Background: Chronic rhinosinusitis with nasal polyposis (CRSwNP) is associated with a significant disease burden. The optimal use of and administration route for intranasal corticosteroids (INCS) when managing CRSwNP are unclear.
Objective: We systematically synthesized the evidence addressing INCS for CRSwNP.
Methods: We searched studies archived in Medline, Embase, and Central from database inception until September 1, 2021, for randomized controlled trials comparing INCS using any delivery method to placebo or other INCS administration types. Paired reviewers screened records, abstracted data, and rated risk of bias (CLARITY revision of Cochrane Risk of Bias version 1 tool) independently and in duplicate. We synthesized the evidence for each outcome using random effects network meta-analyses. We critically appraised the evidence following the GRADE (Grades of Recommendation Assessment, Development, and Evaluation) approach.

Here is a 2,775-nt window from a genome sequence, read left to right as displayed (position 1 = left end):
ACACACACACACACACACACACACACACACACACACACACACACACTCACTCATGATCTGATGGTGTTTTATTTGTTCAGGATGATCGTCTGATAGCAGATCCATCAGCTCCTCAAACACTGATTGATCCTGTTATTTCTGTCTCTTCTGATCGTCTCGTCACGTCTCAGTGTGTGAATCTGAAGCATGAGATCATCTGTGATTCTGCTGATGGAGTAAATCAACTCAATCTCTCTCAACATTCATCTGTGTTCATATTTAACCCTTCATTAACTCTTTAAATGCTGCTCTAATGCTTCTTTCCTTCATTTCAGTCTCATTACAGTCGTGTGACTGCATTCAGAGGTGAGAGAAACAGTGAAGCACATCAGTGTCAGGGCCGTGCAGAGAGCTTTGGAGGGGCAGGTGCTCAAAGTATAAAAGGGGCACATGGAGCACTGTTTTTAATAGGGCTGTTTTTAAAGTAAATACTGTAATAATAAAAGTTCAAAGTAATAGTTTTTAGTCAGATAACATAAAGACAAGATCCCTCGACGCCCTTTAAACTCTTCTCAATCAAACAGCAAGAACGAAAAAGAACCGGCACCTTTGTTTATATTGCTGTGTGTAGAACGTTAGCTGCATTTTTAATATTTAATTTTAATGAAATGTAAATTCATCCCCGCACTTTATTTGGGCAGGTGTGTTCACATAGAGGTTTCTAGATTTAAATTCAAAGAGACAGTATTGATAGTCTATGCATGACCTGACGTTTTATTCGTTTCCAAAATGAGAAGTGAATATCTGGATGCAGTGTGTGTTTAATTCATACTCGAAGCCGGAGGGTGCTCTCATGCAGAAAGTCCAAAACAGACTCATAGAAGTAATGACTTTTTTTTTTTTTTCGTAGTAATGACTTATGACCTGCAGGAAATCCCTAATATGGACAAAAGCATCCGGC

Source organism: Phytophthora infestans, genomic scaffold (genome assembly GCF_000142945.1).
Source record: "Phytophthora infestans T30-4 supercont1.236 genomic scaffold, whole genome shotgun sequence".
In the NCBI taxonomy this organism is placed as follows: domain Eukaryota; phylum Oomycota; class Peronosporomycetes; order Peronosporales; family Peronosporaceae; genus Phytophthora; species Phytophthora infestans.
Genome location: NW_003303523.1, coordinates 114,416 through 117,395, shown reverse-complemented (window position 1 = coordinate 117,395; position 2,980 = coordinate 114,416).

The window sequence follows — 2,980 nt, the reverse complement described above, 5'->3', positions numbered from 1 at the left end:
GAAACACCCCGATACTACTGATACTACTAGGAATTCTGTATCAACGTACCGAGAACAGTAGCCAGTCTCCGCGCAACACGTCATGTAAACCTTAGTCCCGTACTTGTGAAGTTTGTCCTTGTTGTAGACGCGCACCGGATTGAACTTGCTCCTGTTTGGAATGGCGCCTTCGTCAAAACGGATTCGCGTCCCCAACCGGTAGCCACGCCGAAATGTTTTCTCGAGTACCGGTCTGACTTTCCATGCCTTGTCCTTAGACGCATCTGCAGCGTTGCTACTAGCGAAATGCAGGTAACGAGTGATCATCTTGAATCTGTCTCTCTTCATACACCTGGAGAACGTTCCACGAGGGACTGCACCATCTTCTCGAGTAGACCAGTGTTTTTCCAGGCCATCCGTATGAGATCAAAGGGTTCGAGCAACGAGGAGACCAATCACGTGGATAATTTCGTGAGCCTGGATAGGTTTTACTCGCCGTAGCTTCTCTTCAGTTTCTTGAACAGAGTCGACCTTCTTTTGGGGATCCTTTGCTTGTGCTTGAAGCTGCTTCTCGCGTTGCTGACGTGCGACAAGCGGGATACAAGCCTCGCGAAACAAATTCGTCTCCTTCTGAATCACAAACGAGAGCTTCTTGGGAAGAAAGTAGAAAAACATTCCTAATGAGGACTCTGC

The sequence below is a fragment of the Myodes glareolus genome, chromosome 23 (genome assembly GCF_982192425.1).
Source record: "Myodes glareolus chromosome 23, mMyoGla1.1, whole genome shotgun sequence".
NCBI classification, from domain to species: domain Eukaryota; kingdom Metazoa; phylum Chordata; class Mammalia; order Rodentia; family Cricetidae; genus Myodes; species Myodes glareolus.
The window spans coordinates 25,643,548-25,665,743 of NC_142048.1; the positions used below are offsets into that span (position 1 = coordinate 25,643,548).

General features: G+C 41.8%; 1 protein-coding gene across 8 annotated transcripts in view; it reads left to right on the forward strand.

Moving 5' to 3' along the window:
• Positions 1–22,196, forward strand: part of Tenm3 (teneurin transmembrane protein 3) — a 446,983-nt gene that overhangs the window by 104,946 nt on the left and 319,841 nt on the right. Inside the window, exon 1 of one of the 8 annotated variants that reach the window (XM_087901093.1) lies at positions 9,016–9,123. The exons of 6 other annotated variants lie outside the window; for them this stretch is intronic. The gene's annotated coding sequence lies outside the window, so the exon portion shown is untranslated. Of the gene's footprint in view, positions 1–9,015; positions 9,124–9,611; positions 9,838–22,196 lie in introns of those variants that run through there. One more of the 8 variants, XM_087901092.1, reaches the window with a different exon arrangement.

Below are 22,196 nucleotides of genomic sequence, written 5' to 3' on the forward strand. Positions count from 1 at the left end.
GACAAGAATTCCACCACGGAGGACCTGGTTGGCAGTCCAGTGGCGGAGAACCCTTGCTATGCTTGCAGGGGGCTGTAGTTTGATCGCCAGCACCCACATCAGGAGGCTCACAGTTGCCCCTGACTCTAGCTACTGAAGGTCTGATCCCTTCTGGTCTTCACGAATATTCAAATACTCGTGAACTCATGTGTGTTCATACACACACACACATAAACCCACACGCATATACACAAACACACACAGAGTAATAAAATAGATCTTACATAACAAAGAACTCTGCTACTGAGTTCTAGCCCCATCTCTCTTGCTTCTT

Results: We analyzed 61 randomized controlled trials (7176 participants, 8 interventions). Sinusitis-related quality of life might improve with INCS rinse (mean difference [MD] -6.83, 95% confidence interval [CI] -11.94 to -1.71) and exhalation delivery system (EDS) (MD -7.86, 95% CI -14.64 to -1.08) compared to placebo (both low certainty evidence). Nasal obstruction symptoms are likely improved when receiving INCS via stent/dressing (MD -0.31, 95% CI -0.54 to -0.08), spray (MD -0.51, 95% CI -0.61 to -0.41), and EDS (MD -0.35, 95% CI -0.51 to -0.18) (all moderate to high certainty) compared to placebo. We found no important differences in adverse effects among interventions (moderate certainty for INCS spray, very low to low certainty for others).
Conclusions: Multiple delivery forms of INCS are viable therapeutic options for CRSwNP, resulting in improvement of patient-important outcomes. INCS via stent, spray, and EDS appear to be beneficial across the widest range of considered outcomes.
Keywords: GRADE; Technical review; chronic rhinosinusitis; corticosteroids; nasal polyposis; network meta-analysis; systematic review.
Copyright © 2022 American Academy of Allergy, Asthma & Immunology. Published by Elsevier Inc. All rights reserved.